Hydrocodone addiction has increased four-fold in the last decade. Though pure hydrocodone is strictly monitored, and is almost never given out as a prescription, its presence in the drugs commonly used for chronic pain relief, such as Vicodin, makes it one of the more dangerous prescription drugs. Along with physical and psychiatric liabilities, prolonged and improper use of hydrocodone can come with serious behavioral side effects that can inflict lasting damage on personal relationships. The extreme sense of relaxation one gets from their initial use of hydrocodone may be enough to get them hooked for life. Before ingesting hydrocodone, be sure to speak with your physician about its potentially negative effects, and use the drug only under doctor-established guidelines. Abuse of hydrocodone could very well lead to overdose—a trip from which there is often no returning.
Hydrocodone addiction yields a long list of harrowing effects, which can include: cardiac arrest, blood pressure complications, pulmonary problems, skin rashes, nausea, vomiting, permanently decreased mental and physical capacity, emotional dependence, prodigious and consuming fear, depression, breakdown of muscles, coma, convulsions, etc. The immediate symptoms that occur at the onset of addiction are no less painful and include: dry mouth, stomach cramps, urination problems, dizziness, problems breathing, altered mental state, constipation, anxiety, etc. You’ll notice a mixture of physical and mental risks in the aforementioned symptoms. This is why it’s important to approach hydrocodone treatment from a proactive and multilateral standpoint. Both the physical and mental aspects of the addiction must be treated.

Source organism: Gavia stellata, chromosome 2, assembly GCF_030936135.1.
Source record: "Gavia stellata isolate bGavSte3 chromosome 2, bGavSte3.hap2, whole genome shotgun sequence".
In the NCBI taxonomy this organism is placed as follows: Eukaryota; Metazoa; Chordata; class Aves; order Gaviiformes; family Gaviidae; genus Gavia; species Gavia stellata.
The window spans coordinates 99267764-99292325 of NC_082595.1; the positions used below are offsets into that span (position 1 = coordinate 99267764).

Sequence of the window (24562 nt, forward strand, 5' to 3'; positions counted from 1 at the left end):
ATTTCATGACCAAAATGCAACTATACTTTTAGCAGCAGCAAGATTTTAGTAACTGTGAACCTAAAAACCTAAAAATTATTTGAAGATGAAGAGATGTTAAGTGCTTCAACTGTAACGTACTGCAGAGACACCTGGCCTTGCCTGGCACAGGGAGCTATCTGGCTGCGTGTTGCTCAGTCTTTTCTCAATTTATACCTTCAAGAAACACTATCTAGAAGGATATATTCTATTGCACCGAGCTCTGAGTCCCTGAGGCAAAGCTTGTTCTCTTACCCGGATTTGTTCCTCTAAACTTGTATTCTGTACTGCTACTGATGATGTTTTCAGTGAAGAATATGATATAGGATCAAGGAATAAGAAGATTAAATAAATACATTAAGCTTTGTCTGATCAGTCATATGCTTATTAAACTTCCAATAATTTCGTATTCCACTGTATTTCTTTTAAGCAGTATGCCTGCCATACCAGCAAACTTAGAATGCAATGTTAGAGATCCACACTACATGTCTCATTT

While hydrocodone abuse and related deaths have occurred in every age group, recent studies indicate that the most likely abusers are women between the ages of 20 and 40. In the last ten years, hydrocodone-related ER visits have increased 500%. While there are relatively stringent guidelines associated with pure hydrocodone, its distilled use in other popular drugs has enabled its widespread circulation through every group of people in the United States. The National Alcohol and Substance Abuse Information Center (NASAIC) maintains a continuously updated national database of hydrocodone addiction treatment programs in your local area, as well as the leading recommended hydrocodone addiction treatment centers in the United States and around the world.